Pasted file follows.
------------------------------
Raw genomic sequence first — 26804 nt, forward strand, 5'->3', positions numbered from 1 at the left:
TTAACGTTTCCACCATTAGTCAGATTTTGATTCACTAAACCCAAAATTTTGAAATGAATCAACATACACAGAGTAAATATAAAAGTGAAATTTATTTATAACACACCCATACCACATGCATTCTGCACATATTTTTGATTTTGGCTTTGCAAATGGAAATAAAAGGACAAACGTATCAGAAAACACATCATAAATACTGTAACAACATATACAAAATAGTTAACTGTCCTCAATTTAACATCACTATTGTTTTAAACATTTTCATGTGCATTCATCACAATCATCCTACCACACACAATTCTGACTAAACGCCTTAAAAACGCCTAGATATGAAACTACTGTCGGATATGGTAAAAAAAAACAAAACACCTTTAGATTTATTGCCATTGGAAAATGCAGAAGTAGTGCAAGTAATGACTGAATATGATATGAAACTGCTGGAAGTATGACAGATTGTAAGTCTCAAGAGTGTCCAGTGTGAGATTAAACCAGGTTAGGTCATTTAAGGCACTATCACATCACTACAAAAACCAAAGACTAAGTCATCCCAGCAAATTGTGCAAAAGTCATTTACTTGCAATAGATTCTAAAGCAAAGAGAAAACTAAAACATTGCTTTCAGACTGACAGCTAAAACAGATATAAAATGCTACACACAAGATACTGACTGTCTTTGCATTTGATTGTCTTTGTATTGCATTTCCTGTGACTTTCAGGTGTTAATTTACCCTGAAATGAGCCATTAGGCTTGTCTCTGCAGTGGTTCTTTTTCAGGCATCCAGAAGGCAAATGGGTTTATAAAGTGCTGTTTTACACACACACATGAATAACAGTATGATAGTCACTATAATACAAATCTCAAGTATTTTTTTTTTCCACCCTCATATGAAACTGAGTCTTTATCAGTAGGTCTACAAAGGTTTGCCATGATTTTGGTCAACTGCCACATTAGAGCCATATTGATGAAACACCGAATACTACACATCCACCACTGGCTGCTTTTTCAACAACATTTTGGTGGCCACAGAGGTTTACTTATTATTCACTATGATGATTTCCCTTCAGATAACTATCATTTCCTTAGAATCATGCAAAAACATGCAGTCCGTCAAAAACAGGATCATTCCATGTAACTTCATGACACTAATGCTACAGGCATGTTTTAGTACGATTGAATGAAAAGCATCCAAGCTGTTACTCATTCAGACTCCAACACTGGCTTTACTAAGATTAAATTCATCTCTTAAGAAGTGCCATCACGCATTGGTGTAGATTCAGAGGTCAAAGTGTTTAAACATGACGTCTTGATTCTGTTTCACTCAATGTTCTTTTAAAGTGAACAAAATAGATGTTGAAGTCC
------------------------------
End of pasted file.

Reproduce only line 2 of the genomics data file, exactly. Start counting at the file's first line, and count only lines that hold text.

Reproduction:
TTAACGTTTCCACCATTAGTCAGATTTTGATTCACTAAACCCAAAATTTTGAAATGAATCAACATACACAGAGTAAATATAAAAGTGAAATTTATTTATAACACACCCATACCACATGCATTCTGCACATATTTTTGATTTTGGCTTTGCAAATGGAAATAAAAGGACAAACGTATCAGAAAACACATCATAAATACTGTAACAACATATACAAAATAGTTAACTGTCCTCAATTTAACATCACTATTGTTTTAAACATTTTCATGTGCATTCATCACAATCATCCTACCACACACAATTCTGACTAAACGCCTTAAAAACGCCTAGATATGAAACTACTGTCGGATATGGTAAAAAAAAACAAAACACCTTTAGATTTATTGCCATTGGAAAATGCAGAAGTAGTGCAAGTAATGACTGAATATGATATGAAACTGCTGGAAGTATGACAGATTGTAAGTCTCAAGAGTGTCCAGTGTGAGATTAAACCAGGTTAGGTCATTTAAGGCACTATCACATCACTACAAAAACCAAAGACTAAGTCATCCCAGCAAATTGTGCAAAAGTCATTTACTTGCAATAGATTCTAAAGCAAAGAGAAAACTAAAACATTGCTTTCAGACTGACAGCTAAAACAGATATAAAATGCTACACACAAGATACTGACTGTCTTTGCATTTGATTGTCTTTGTATTGCATTTCCTGTGACTTTCAGGTGTTAATTTACCCTGAAATGAGCCATTAGGCTTGTCTCTGCAGTGGTTCTTTTTCAGGCATCCAGAAGGCAAATGGGTTTATAAAGTGCTGTTTTACACACACACATGAATAACAGTATGATAGTCACTATAATACAAATCTCAAGTATTTTTTTTTTCCACCCTCATATGAAACTGAGTCTTTATCAGTAGGTCTACAAAGGTTTGCCATGATTTTGGTCAACTGCCACATTAGAGCCATATTGATGAAACACCGAATACTACACATCCACCACTGGCTGCTTTTTCAACAACATTTTGGTGGCCACAGAGGTTTACTTATTATTCACTATGATGATTTCCCTTCAGATAACTATCATTTCCTTAGAATCATGCAAAAACATGCAGTCCGTCAAAAACAGGATCATTCCATGTAACTTCATGACACTAATGCTACAGGCATGTTTTAGTACGATTGAATGAAAAGCATCCAAGCTGTTACTCATTCAGACTCCAACACTGGCTTTACTAAGATTAAATTCATCTCTTAAGAAGTGCCATCACGCATTGGTGTAGATTCAGAGGTCAAAGTGTTTAAACATGACGTCTTGATTCTGTTTCACTCAATGTTCTTTTAAAGTGAACAAAATAGATGTTGAAGTCC